Are Elephants Evolving to Lose Their Tusks as a Response to Poaching?

Seeing evolution in action is rare and exciting, but unfortunately this example is simply depressing. Elephants are a perennial favorite of animal-lovers everywhere, with good reason. But their tusks, which evolved over millions of years because they aided the great beasts in their survival, now serve to put a target on their backs thanks to the human ivory market. The danger of poaching has become so significant and persistent that it constitutes a real selective pressure, which some elephant populations are responding to by producing new generations with shrinking tusks.

The general rule when it comes to natural selection is that traits that confer any measurable advantage, even a tiny 0.1% increase in survival, will spread throughout a species’ population. Over time, the trait may also become more pronounced over time, assuming this is possible and that in so doing the survival advantage also increases. It’s rarely quite that simple, though, as many traits come with a slew of both advantages and disadvantages.

For example, the power of flight is hugely effective as a defense mechanism for many birds. In the open, where any potential predators can be seen from far away, a duck or pigeon has little to fear from a hunting cat, when they can be airborne well before the predator closes the gap. But there are disadvantages even to wings. The highly-developed chest musculature needed to operate working wings has a high energy cost to build and to maintain. In environments where flight has proven less crucial, bird species like kiwis and turkeys have given up their wings and the power of flight.

This isn’t simply a case of “use it or lose it.” There is an active selective pressure against energy-expensive traits like wings if they do not actually aid in survival. Because the greater number of calories involved in building, maintaining, and using wing muscles also equates to a higher risk of death by starvation. Yes, that’s right, evolution by natural selection is essentially all about manipulating the actuarial tables. Can you decrease one danger without increasing another danger by the same amount?

But it’s nauseating to see that the iconic elephant tusk, a long-held adaptation used for defense against predators and in courtship displays is now becoming a liability in this way. Because, at least when it comes to those universal actuarial tables, the most important thing to know about tusks these days isn’t that it can fend off a lion, protect a calf, or impress a mate. No, the most significant thing about these wonders of evolution from a natural selection perspective is that some tacky, rich SOB wants an ivory ashtray. Now it is a race against the clock whether elephants can completely evolve away from tusks before poachers simply drive the species extinct.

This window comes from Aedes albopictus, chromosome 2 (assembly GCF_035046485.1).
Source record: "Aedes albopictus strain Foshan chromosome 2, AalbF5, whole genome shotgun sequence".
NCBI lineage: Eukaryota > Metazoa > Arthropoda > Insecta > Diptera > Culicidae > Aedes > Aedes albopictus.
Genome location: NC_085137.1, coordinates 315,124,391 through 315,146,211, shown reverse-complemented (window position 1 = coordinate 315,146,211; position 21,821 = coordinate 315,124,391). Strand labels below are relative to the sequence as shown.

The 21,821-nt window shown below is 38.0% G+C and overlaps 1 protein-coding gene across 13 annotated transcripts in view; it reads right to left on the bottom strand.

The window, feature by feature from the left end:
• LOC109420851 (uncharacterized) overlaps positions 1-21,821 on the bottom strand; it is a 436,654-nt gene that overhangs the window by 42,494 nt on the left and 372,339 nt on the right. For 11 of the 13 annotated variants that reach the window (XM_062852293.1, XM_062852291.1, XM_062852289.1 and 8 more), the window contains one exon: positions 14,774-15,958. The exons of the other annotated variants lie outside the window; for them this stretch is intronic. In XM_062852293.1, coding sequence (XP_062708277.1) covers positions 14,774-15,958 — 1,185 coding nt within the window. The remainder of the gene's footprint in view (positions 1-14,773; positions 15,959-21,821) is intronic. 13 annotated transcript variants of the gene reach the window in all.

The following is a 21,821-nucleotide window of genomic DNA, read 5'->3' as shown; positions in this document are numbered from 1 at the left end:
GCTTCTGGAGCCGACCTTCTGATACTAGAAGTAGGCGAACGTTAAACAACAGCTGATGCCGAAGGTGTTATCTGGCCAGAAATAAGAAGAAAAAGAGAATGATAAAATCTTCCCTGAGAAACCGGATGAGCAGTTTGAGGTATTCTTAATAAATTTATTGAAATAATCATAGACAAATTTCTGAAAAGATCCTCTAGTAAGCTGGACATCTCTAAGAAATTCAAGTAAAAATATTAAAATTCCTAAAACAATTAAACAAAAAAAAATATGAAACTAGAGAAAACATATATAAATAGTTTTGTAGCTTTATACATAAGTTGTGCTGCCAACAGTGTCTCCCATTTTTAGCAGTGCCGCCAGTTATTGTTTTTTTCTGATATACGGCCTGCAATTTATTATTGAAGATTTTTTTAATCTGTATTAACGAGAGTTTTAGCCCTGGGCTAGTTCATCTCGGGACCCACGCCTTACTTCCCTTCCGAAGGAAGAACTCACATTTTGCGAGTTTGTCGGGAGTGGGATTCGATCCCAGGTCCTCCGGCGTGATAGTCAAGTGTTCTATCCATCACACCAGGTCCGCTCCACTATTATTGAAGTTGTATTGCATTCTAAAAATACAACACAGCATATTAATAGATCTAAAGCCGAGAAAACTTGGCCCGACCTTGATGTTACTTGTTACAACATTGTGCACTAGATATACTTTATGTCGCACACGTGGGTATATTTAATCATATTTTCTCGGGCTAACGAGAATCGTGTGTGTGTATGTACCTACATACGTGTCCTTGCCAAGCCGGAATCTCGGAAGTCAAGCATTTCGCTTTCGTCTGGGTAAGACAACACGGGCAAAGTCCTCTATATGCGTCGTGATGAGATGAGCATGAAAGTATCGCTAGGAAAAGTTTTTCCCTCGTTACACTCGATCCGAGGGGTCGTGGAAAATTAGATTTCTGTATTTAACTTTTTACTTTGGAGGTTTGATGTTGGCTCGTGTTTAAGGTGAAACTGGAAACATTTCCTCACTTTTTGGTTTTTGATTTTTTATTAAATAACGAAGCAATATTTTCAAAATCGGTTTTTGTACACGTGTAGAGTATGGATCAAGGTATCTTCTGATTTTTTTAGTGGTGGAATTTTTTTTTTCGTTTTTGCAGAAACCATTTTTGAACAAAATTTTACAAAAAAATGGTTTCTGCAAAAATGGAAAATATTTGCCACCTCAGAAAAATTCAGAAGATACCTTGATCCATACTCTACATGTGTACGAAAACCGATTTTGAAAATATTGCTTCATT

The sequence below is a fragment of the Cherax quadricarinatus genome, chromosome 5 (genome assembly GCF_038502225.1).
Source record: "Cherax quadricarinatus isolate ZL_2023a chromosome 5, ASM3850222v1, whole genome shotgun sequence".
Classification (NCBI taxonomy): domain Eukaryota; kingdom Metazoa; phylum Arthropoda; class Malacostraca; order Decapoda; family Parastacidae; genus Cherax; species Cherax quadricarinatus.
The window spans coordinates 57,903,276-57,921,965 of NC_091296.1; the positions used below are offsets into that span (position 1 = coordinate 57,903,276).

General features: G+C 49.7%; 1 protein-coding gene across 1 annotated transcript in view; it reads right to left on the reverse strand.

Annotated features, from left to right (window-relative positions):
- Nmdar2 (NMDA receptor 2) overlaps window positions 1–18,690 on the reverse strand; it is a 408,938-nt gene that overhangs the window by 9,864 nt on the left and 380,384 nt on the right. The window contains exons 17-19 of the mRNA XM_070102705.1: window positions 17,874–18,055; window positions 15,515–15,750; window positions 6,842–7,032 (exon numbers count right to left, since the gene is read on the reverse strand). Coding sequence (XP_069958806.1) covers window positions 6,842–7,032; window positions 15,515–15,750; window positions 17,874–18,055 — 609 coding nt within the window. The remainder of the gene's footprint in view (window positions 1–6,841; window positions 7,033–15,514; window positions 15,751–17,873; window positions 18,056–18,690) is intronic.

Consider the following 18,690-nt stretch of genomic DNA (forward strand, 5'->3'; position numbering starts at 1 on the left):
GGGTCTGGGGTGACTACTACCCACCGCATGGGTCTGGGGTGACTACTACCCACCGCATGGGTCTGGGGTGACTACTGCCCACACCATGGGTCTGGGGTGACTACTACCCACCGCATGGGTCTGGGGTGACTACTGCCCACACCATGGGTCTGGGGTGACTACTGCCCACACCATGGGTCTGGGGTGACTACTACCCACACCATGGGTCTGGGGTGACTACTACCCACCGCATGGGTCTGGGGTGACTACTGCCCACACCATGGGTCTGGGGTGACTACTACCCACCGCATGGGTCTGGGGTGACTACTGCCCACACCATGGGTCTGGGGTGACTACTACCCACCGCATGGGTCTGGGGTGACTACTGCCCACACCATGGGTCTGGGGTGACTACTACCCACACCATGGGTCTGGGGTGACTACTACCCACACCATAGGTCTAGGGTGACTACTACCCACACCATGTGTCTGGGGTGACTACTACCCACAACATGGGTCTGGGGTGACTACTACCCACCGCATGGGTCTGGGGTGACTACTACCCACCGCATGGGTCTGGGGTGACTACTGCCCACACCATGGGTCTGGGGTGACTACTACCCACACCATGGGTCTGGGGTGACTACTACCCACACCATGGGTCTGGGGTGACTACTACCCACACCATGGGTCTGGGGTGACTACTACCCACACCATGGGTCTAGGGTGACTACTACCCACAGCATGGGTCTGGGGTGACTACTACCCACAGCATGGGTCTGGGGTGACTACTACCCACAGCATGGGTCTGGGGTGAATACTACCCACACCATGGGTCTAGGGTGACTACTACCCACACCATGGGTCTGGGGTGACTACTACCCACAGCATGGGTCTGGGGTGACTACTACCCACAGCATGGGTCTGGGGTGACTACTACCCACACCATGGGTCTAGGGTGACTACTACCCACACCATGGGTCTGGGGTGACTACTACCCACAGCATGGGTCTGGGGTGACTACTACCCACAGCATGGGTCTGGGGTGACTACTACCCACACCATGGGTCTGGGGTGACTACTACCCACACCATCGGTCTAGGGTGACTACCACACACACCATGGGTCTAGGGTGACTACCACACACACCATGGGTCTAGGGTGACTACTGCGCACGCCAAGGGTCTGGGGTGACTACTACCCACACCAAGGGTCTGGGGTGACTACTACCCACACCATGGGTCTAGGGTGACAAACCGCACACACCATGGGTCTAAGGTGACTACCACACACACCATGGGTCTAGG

That the fleeting fashion whims of humanity’s dregs should be producing an honest-to-goodness evolutionary pressure tells us that something has gone terribly wrong in our relationship with our planet. I fear natural selection will be hard put to keep up if we don’t reign ourselves in. Woe be to any species that tries to adapt to our changeable needs and wants.

Photo credit: Thinkstock

137 comments

lori c
lori c17 days ago

Noted - with sadness

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Cindy M. D
Cindy M. D18 days ago

It's so sad that elephants have to make changes to themselves to avoid the horrors of humanity.

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Bill S
Bill S18 days ago

This is very interesting. However by using drone technology to catch the criminal poachers the problem can be prevented.

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Leo Custer
Leo C19 days ago

Thank you for sharing!

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Georgina Elizab M

TYFS

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Leo C
Leo C20 days ago

Thank you for sharing!

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Amanda McConnell
Amanda M20 days ago

Thanks for sharing

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Amanda McConnell
Amanda M20 days ago

Thanks for sharing

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Cathy B
Cathy B20 days ago

Thank you for sharing.

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Kathy G
Kathy G20 days ago

Thank you

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